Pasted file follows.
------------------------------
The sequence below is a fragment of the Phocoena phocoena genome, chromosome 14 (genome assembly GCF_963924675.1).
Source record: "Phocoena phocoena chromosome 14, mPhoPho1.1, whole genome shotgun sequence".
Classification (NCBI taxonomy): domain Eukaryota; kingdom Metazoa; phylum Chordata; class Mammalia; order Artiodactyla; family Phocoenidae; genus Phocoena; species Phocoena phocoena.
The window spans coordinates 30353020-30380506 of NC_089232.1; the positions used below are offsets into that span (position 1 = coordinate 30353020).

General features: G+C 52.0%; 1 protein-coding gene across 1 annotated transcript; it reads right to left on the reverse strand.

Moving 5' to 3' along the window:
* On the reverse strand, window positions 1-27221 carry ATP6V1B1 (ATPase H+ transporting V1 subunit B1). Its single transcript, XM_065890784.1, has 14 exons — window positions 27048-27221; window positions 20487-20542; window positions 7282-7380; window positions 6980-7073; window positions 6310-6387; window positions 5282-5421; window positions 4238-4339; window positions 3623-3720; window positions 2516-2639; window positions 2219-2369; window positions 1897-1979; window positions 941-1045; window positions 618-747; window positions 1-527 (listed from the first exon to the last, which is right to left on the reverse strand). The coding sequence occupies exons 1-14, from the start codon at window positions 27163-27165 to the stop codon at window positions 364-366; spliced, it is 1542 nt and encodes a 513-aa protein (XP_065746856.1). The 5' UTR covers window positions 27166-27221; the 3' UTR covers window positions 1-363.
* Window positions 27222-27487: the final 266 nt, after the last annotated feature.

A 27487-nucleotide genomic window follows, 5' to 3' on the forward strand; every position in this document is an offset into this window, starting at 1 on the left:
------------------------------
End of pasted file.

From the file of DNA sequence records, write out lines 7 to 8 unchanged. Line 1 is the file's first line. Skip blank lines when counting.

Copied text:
* On the reverse strand, window positions 1-27221 carry ATP6V1B1 (ATPase H+ transporting V1 subunit B1). Its single transcript, XM_065890784.1, has 14 exons — window positions 27048-27221; window positions 20487-20542; window positions 7282-7380; window positions 6980-7073; window positions 6310-6387; window positions 5282-5421; window positions 4238-4339; window positions 3623-3720; window positions 2516-2639; window positions 2219-2369; window positions 1897-1979; window positions 941-1045; window positions 618-747; window positions 1-527 (listed from the first exon to the last, which is right to left on the reverse strand). The coding sequence occupies exons 1-14, from the start codon at window positions 27163-27165 to the stop codon at window positions 364-366; spliced, it is 1542 nt and encodes a 513-aa protein (XP_065746856.1). The 5' UTR covers window positions 27166-27221; the 3' UTR covers window positions 1-363.
* Window positions 27222-27487: the final 266 nt, after the last annotated feature.